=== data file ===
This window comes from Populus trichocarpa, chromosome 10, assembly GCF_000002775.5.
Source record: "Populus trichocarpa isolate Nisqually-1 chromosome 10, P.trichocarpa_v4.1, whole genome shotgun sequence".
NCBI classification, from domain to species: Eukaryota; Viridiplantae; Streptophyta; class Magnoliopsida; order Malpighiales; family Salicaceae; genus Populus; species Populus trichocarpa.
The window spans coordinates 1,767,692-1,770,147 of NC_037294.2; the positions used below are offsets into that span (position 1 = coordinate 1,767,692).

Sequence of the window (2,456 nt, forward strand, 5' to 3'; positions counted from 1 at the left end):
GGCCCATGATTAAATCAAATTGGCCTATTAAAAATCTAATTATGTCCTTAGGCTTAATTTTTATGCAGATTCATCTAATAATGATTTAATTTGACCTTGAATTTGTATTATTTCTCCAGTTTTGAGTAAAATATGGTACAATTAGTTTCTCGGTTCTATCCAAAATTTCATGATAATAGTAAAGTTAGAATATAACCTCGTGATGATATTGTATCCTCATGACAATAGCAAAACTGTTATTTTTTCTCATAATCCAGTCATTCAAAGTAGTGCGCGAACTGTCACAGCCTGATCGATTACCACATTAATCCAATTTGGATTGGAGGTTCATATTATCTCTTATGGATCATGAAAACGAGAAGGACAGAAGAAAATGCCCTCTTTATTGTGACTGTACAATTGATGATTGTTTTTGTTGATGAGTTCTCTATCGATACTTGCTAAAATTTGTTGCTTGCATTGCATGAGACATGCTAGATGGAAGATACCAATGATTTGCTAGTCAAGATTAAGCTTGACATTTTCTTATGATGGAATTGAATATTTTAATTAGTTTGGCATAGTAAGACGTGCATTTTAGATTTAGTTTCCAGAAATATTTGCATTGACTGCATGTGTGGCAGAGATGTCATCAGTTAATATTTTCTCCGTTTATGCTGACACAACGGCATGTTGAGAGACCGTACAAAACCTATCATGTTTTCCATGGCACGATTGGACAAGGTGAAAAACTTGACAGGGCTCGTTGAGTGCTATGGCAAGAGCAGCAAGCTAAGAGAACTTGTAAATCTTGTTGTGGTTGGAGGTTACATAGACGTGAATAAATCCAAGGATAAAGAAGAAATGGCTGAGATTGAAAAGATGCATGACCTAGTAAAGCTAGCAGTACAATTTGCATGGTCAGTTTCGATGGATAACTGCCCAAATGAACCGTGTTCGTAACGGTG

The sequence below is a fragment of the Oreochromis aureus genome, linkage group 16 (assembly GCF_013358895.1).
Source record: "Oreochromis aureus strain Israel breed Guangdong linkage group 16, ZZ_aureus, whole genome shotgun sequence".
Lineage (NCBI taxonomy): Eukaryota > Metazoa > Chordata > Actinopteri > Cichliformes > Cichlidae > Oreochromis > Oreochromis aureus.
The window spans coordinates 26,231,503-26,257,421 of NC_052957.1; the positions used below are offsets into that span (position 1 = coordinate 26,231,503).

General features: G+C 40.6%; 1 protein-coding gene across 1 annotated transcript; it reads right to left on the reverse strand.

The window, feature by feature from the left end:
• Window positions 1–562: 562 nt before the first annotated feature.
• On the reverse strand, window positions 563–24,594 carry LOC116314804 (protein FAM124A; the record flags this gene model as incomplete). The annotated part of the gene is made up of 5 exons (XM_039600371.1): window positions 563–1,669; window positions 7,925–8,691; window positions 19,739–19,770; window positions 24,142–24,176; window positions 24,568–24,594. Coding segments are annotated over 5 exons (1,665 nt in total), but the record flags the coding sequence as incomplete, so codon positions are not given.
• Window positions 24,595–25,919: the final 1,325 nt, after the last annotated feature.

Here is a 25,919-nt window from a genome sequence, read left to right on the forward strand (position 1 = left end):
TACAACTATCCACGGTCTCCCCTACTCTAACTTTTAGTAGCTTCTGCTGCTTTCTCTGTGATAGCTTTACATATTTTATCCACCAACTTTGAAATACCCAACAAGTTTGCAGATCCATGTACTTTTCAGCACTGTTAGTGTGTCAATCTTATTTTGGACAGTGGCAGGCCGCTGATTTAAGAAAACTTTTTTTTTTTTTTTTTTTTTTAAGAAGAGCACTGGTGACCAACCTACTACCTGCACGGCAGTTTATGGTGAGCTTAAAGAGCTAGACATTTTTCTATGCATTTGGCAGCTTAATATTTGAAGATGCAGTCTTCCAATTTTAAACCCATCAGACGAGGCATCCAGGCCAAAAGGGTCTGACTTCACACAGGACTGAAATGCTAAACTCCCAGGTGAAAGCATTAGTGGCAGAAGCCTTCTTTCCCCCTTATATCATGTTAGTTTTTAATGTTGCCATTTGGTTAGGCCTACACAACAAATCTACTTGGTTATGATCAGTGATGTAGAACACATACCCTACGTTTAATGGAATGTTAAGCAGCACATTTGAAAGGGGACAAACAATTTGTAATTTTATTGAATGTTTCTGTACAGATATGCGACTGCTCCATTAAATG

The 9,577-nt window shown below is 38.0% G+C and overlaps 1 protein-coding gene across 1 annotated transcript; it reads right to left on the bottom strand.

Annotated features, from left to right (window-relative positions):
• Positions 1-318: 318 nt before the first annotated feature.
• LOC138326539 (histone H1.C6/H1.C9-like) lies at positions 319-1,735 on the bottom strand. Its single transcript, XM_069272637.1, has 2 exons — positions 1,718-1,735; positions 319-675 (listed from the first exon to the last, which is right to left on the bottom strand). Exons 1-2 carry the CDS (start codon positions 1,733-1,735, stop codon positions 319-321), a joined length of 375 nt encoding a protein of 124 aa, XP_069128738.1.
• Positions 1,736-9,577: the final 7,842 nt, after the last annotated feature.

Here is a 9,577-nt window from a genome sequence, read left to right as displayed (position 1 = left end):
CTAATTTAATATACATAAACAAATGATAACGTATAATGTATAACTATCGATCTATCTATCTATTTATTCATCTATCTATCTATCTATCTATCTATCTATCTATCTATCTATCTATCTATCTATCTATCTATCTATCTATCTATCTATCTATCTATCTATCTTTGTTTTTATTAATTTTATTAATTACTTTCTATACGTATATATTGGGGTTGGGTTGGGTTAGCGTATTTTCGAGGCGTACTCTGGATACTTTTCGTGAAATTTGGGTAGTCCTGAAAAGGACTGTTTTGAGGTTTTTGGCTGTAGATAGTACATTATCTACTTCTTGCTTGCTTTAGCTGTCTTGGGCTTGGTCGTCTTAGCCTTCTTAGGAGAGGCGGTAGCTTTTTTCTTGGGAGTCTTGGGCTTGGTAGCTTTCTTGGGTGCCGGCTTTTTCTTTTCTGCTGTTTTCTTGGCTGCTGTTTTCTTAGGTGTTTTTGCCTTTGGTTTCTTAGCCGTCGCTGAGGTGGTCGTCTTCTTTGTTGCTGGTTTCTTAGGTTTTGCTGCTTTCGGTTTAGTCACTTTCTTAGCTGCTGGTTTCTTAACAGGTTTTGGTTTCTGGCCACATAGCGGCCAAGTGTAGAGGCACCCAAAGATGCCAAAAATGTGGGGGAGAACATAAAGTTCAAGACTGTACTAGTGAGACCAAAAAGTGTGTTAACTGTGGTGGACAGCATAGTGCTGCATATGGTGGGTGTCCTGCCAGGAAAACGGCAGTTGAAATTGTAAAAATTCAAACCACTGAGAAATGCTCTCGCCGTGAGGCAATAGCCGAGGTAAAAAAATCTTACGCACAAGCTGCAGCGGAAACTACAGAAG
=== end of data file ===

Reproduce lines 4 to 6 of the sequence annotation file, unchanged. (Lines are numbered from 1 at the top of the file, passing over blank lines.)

The window spans coordinates 1,767,692-1,770,147 of NC_037294.2; the positions used below are offsets into that span (position 1 = coordinate 1,767,692).

Sequence of the window (2,456 nt, forward strand, 5' to 3'; positions counted from 1 at the left end):
GGCCCATGATTAAATCAAATTGGCCTATTAAAAATCTAATTATGTCCTTAGGCTTAATTTTTATGCAGATTCATCTAATAATGATTTAATTTGACCTTGAATTTGTATTATTTCTCCAGTTTTGAGTAAAATATGGTACAATTAGTTTCTCGGTTCTATCCAAAATTTCATGATAATAGTAAAGTTAGAATATAACCTCGTGATGATATTGTATCCTCATGACAATAGCAAAACTGTTATTTTTTCTCATAATCCAGTCATTCAAAGTAGTGCGCGAACTGTCACAGCCTGATCGATTACCACATTAATCCAATTTGGATTGGAGGTTCATATTATCTCTTATGGATCATGAAAACGAGAAGGACAGAAGAAAATGCCCTCTTTATTGTGACTGTACAATTGATGATTGTTTTTGTTGATGAGTTCTCTATCGATACTTGCTAAAATTTGTTGCTTGCATTGCATGAGACATGCTAGATGGAAGATACCAATGATTTGCTAGTCAAGATTAAGCTTGACATTTTCTTATGATGGAATTGAATATTTTAATTAGTTTGGCATAGTAAGACGTGCATTTTAGATTTAGTTTCCAGAAATATTTGCATTGACTGCATGTGTGGCAGAGATGTCATCAGTTAATATTTTCTCCGTTTATGCTGACACAACGGCATGTTGAGAGACCGTACAAAACCTATCATGTTTTCCATGGCACGATTGGACAAGGTGAAAAACTTGACAGGGCTCGTTGAGTGCTATGGCAAGAGCAGCAAGCTAAGAGAACTTGTAAATCTTGTTGTGGTTGGAGGTTACATAGACGTGAATAAATCCAAGGATAAAGAAGAAATGGCTGAGATTGAAAAGATGCATGACCTAGTAAAGCTAGCAGTACAATTTGCATGGTCAGTTTCGATGGATAACTGCCCAAATGAACCGTGTTCGTAACGGTG